A couple of weeks ago I spent some time in Heber Springs, Arkansas. It was my first visit to this charming town in the central part of the state. Not sure how that’s even possible.
When I visit a new place, especially if I’m traveling alone, I explore. I search for the library and I seek out the old historic cemetery because to me, cemeteries are a way to connect to the town. I walk the downtown area to see the architecture. Heber Springs gets a big checkmark for having a courthouse in the middle of the town square. Yay!
Walking is the best way to discover a place. Driving through, you miss all the things.
Y’all, Jitterbug Coffee House was fantastic!
After getting my green tea fix, I searched for the lake. I knew Greers Ferry was close by because I could see Sugarloaf Mountain from my hotel room (NOT to sound like Sarah Palin), The truth is, I can’t not see the lake, being a lake person and all.
I took a road that seemed promising, and yes, I can feel when a road leads to water. Clues point the way. Road names end in Bay or Cove or View. A bait stand or boat repair business is a good indicator, too.
A sign for a dock construction company led me meandering down a road through the trees. I found water but not a lake. I walked to the edge of The Little Red River and felt truly in awe of the stunning landscape and the surprises Arkansas holds. The air was at least ten degrees cooler. A critter rustled the leaves behind me and I thought about how no one in the world knew where I was at that moment. There’s something satisfying in that.
And then I sent my Momma a text just in case.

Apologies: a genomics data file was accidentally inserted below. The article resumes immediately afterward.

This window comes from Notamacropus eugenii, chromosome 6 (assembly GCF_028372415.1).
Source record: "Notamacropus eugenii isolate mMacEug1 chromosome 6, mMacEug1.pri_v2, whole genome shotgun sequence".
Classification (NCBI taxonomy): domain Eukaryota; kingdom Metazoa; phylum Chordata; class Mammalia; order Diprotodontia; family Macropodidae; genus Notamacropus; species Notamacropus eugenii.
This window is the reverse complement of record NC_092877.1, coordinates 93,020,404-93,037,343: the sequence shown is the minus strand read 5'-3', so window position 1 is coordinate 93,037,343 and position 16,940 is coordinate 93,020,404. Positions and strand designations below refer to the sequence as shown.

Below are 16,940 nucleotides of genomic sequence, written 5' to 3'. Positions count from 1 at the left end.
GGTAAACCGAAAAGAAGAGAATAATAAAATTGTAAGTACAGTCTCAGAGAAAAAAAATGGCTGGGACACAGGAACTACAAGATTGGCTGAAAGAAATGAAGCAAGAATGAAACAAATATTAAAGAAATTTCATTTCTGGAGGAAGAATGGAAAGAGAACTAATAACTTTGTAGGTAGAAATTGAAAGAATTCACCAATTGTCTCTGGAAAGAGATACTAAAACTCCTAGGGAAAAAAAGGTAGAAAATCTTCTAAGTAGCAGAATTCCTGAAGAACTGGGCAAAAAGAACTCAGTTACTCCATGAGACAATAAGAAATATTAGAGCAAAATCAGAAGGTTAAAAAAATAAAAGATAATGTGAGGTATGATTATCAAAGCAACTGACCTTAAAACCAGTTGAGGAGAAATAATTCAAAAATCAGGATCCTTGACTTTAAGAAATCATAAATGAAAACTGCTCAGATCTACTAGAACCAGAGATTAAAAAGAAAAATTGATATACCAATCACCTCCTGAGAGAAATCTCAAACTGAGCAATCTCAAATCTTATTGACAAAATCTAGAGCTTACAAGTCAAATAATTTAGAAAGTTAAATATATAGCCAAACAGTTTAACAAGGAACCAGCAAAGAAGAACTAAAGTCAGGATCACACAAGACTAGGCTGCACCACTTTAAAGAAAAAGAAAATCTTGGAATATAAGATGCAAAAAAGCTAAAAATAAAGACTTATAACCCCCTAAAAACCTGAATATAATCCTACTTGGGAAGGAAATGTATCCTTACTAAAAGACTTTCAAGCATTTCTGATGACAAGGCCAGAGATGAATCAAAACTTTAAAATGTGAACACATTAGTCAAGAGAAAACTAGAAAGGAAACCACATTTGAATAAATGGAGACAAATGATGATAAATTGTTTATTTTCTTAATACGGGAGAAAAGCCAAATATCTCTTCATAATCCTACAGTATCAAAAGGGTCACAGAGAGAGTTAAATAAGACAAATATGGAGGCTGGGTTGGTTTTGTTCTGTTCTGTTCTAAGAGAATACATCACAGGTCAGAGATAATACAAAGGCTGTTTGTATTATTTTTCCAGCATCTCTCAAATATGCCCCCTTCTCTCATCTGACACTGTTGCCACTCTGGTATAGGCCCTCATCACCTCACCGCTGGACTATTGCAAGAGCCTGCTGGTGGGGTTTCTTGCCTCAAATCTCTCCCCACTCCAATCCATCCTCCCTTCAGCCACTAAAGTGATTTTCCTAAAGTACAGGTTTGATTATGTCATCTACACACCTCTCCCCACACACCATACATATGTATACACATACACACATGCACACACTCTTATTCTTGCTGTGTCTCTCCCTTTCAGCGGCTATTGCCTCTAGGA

Before heading back to town, I followed the road a bit further and admired the homes tucked away all quiet and hidden near the riverbank. A man was busy planting his garden. He waved to me and I wondered what it must be like to live in such solitude. I think I would like it.
On the way back to my hotel, I noticed a sign for Sugarloaf Folklore Society outside a building that looked much like the old church I attended as a girl. I pulled into the gravel lot because how could I not with a sign that said Live County Music & Dancing on Friday at 7:00.
And it was Friday night at 7:00.
While the band (also called Sugarloaf) tuned up, I was welcomed in and introduced around by the people there who greeted me like a celebrity simply because I was a visitor. By the time the first dance started, my dance card had a wait list.
Blurry, of course, because we were dancing… (My boots were in my hotel room!)
Flashback: As a Baylor freshman, we had a Friday night ritual of driving to the Fraternal Hall in West, Texas to country-western dance (which in Texas is called kicker dancing). There’s nothing like line dancing to the Cotton-Eye Joe in Texas. End of Flashback.
Well. Line dancing, for whatever reason, is NOT ALLOWED at the Sugarloaf Dance Hall and I never quite understood why. No matter. There was plenty of dancing to be had. I even learned to do the East Coast Swing. At one point I had to hide out in the bathroom to catch my breath. Not kidding.
On the way back to my hotel room, I stopped at Pizza Pie-Zazz for soup because the front desk clerk told me they had the best soup ever. And they did! I had turnip green soup and it was seriously delicious. I even had a refill. Tell me, where except small town southern U.S.A. does your waitress offer you a soup refill? (And p.s. the owner, Todd Slayton, is also Mayor of nearby Pangburn. He was super personable, bought one of my books, and promised to review it.)
I felt a little sad when I pulled out of town the next morning. The people of Heber Springs completely swallowed me up and made me want to stay a while longer. But I hit the road feeling revived with my music cranked up. And my drive was idyllic.
I feel so at home on these rural country roads that lure me to slow down and stop for a while.
And I drove over the dam at Greers Ferry on the way out of town. Bonus.
Grace Grits and Gardening
Farm. Food. Garden. Life.
Maren Morris, My Church